Scandinavian Airlines (SAS) reported more heavy losses on Tuesday, just as more of its laid-off pilots in Norway threatened lawsuits. They’re angry over SAS’ failure to re-hire them as the Corona crisis recedes, while SAS needs to ward off its own post-Corona crisis and must cut costs.
It may all result in Scandinavian Airlines not being so Scandinavian any longer. New subsidiaries have been set up abroad and can allow SAS to hire cheaper non-Scandinavian crew, both in the cockpit and on board. After two years of lost business that’s slow to return, the airline is launching a restructuring that’s clearly challenging its employees.
“We’ve been cheated by SAS,” claimed the leader of one of SAS’ Norwegian pilots’ unions this week. Roger Klokset of Norske SAS-flygeres Forening further claimed that SAS has planned to “get rid of its Scandinavian employees,” setting up new subsidiaries “behind our backs” as a means of avoiding legal obligations to rehire those laid off and its employer responsibility in Norway.
Another labour organization representing SAS employees in Norway, Parat, threatened a similar lawsuit last fall. SAS’ new management, though, firmly denies it has broken any laws. It simply set up new companies in which pilots must reapply for their old jobs, often at lower pay and reduced benefits.
Meanwhile SAS, like most other airlines, continues to be plagued by large declines in passengers because of Corona-related issues. While Norway, Sweden and Denmark have mostly opened up again and dropped infection prevention measures that hindered or even halted travel, lots of restrictions remain in place around Europe and the rest of the world. Traffic has continued to decline, resulting in a loss of SEK 2.6 billion in the last three-months.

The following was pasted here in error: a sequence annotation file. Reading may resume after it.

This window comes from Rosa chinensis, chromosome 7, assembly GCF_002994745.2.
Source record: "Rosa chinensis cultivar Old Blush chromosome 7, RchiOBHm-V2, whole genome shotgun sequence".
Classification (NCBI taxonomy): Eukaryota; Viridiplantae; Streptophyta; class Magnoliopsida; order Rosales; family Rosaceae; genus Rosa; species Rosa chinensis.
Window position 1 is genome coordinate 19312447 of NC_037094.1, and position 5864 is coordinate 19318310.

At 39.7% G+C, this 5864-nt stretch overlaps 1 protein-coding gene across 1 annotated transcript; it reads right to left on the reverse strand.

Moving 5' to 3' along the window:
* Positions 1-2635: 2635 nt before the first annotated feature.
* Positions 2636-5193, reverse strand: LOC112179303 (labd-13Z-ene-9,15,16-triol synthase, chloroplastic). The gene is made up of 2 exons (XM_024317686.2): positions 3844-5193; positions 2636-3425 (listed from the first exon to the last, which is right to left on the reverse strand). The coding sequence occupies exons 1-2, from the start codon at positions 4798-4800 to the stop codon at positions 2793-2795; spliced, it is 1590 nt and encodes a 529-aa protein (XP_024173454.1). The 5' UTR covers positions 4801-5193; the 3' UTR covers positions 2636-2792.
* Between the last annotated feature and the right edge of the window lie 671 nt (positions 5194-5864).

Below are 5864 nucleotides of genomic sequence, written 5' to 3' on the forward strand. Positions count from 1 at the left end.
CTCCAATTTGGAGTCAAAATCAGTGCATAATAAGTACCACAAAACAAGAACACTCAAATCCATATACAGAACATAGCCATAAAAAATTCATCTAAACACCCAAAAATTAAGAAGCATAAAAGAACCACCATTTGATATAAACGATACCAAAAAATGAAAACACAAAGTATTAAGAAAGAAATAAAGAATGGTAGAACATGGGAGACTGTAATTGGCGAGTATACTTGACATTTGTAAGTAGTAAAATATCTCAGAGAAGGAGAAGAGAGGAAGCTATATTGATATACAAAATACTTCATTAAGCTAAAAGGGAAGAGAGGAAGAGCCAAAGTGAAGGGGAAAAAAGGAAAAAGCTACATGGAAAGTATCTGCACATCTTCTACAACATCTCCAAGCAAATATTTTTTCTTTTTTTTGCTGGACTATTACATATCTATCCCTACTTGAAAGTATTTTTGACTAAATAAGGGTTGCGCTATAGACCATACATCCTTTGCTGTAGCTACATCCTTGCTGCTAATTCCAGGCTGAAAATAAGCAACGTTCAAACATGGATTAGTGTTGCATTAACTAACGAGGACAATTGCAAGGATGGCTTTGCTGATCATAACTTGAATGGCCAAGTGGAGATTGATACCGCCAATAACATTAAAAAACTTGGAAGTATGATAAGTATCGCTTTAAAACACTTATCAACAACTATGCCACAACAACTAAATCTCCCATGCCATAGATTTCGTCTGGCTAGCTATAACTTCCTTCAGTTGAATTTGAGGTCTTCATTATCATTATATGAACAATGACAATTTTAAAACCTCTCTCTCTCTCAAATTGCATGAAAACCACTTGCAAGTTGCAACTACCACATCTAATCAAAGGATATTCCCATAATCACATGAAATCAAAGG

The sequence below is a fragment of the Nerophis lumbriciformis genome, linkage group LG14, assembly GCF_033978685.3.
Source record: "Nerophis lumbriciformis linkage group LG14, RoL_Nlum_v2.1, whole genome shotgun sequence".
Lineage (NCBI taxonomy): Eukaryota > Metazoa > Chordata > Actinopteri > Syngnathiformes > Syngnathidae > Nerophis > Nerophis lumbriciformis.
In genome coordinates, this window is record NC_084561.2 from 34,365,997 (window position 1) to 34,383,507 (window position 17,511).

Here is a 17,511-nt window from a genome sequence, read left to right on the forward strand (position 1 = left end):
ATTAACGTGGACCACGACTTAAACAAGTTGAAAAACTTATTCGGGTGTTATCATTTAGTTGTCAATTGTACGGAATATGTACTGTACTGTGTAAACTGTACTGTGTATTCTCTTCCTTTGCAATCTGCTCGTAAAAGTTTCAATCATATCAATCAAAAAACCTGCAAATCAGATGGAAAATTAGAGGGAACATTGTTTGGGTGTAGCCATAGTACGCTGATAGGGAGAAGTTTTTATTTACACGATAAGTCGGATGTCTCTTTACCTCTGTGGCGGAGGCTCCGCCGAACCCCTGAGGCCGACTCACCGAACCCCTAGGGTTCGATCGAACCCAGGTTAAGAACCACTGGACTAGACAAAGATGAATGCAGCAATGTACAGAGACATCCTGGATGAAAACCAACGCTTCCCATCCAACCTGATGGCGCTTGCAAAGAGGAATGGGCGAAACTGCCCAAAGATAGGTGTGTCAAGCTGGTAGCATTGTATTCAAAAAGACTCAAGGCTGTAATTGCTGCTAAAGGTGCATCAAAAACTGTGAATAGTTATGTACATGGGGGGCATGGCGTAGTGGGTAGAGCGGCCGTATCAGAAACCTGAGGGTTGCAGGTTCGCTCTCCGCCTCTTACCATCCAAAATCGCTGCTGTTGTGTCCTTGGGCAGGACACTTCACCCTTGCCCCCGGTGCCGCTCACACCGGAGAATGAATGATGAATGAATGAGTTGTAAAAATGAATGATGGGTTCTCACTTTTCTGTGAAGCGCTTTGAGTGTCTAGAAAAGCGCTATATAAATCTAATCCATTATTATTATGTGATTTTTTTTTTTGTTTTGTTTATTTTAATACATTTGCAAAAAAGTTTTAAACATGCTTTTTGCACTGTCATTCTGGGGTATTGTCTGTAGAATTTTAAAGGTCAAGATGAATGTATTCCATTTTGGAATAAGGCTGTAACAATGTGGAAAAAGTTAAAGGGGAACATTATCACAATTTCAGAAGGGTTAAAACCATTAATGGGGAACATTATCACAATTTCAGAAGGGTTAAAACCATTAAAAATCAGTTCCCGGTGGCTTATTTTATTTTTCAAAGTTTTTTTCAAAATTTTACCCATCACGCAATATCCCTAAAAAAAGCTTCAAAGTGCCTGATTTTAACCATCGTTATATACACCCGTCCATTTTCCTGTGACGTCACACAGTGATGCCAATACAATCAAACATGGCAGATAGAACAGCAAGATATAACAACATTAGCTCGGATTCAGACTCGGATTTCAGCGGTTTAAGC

See SAS’ own financial report here (external link to SAS corporate website).
SAS and other airlines have had to cut flights, also because of a lack of crew now to operate them. SAS management is now planning a major restructuring of the airline’s operations that’s aimed to cut annual costs by SEK 7.5 billion, transform the entire company and preserve liquidity.
Analysts weren’t surprised by the big losses and lower passenger counts. “We must not forget why SAS and other airlines are struggling now,” said Frode Steen, a professor at Norwegian business school NHH who follows the airline industry closely. “So much has been shut down and SAS chose to keep some flights running. That’s been very important for us who live in Scandinavia. The airline and travel industries have suffered the most during the pandemic. It has cost them a lot.”
Norwegians and others are starting to travel again, but now the airlines also face high fuel costs because of international conflicts that have sent oil and gas prices soaring. Not only has Russian military aggression against Ukraine prompted SAS and other airlines to drop flights to Kiev, it’s also prompted concerns about the safety of airspace over Ukraine.
Many would-be passengers are looking forward to eventually take off on holidays again, but the pandemic is not over and uncertainty remains. “The pandemic has changed the market,” SAS head of operations in Norway, Kjetil Håbjørg, told state broadcaster NRK on Tuesday. He said the airline has to make major changes in line with market changes.